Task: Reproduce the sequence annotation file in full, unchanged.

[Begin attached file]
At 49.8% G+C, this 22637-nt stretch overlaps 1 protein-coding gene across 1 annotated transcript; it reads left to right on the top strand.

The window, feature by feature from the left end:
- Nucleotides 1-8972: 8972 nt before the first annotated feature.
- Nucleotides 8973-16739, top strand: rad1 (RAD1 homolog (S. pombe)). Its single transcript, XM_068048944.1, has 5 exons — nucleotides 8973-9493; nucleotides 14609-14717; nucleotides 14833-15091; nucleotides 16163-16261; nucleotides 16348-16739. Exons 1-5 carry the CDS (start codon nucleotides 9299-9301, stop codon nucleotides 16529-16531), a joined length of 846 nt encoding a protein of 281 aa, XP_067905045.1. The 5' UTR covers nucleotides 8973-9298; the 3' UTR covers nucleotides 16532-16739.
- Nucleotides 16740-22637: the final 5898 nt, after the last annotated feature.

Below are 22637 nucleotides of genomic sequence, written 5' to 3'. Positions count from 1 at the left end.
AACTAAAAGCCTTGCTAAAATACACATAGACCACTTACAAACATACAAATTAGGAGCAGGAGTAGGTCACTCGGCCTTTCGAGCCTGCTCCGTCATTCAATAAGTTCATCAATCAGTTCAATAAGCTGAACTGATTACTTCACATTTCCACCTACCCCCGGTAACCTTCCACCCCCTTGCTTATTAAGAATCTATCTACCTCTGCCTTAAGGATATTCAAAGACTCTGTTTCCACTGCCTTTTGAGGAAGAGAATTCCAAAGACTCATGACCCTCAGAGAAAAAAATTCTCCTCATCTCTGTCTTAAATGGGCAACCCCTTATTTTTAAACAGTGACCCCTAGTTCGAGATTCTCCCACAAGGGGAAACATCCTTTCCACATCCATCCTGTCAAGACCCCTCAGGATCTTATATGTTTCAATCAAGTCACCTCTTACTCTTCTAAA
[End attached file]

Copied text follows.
At 49.8% G+C, this 22637-nt stretch overlaps 1 protein-coding gene across 1 annotated transcript; it reads left to right on the top strand.

The window, feature by feature from the left end:
- Nucleotides 1-8972: 8972 nt before the first annotated feature.
- Nucleotides 8973-16739, top strand: rad1 (RAD1 homolog (S. pombe)). Its single transcript, XM_068048944.1, has 5 exons — nucleotides 8973-9493; nucleotides 14609-14717; nucleotides 14833-15091; nucleotides 16163-16261; nucleotides 16348-16739. Exons 1-5 carry the CDS (start codon nucleotides 9299-9301, stop codon nucleotides 16529-16531), a joined length of 846 nt encoding a protein of 281 aa, XP_067905045.1. The 5' UTR covers nucleotides 8973-9298; the 3' UTR covers nucleotides 16532-16739.
- Nucleotides 16740-22637: the final 5898 nt, after the last annotated feature.

Below are 22637 nucleotides of genomic sequence, written 5' to 3'. Positions count from 1 at the left end.
AACTAAAAGCCTTGCTAAAATACACATAGACCACTTACAAACATACAAATTAGGAGCAGGAGTAGGTCACTCGGCCTTTCGAGCCTGCTCCGTCATTCAATAAGTTCATCAATCAGTTCAATAAGCTGAACTGATTACTTCACATTTCCACCTACCCCCGGTAACCTTCCACCCCCTTGCTTATTAAGAATCTATCTACCTCTGCCTTAAGGATATTCAAAGACTCTGTTTCCACTGCCTTTTGAGGAAGAGAATTCCAAAGACTCATGACCCTCAGAGAAAAAAATTCTCCTCATCTCTGTCTTAAATGGGCAACCCCTTATTTTTAAACAGTGACCCCTAGTTCGAGATTCTCCCACAAGGGGAAACATCCTTTCCACATCCATCCTGTCAAGACCCCTCAGGATCTTATATGTTTCAATCAAGTCACCTCTTACTCTTCTAAA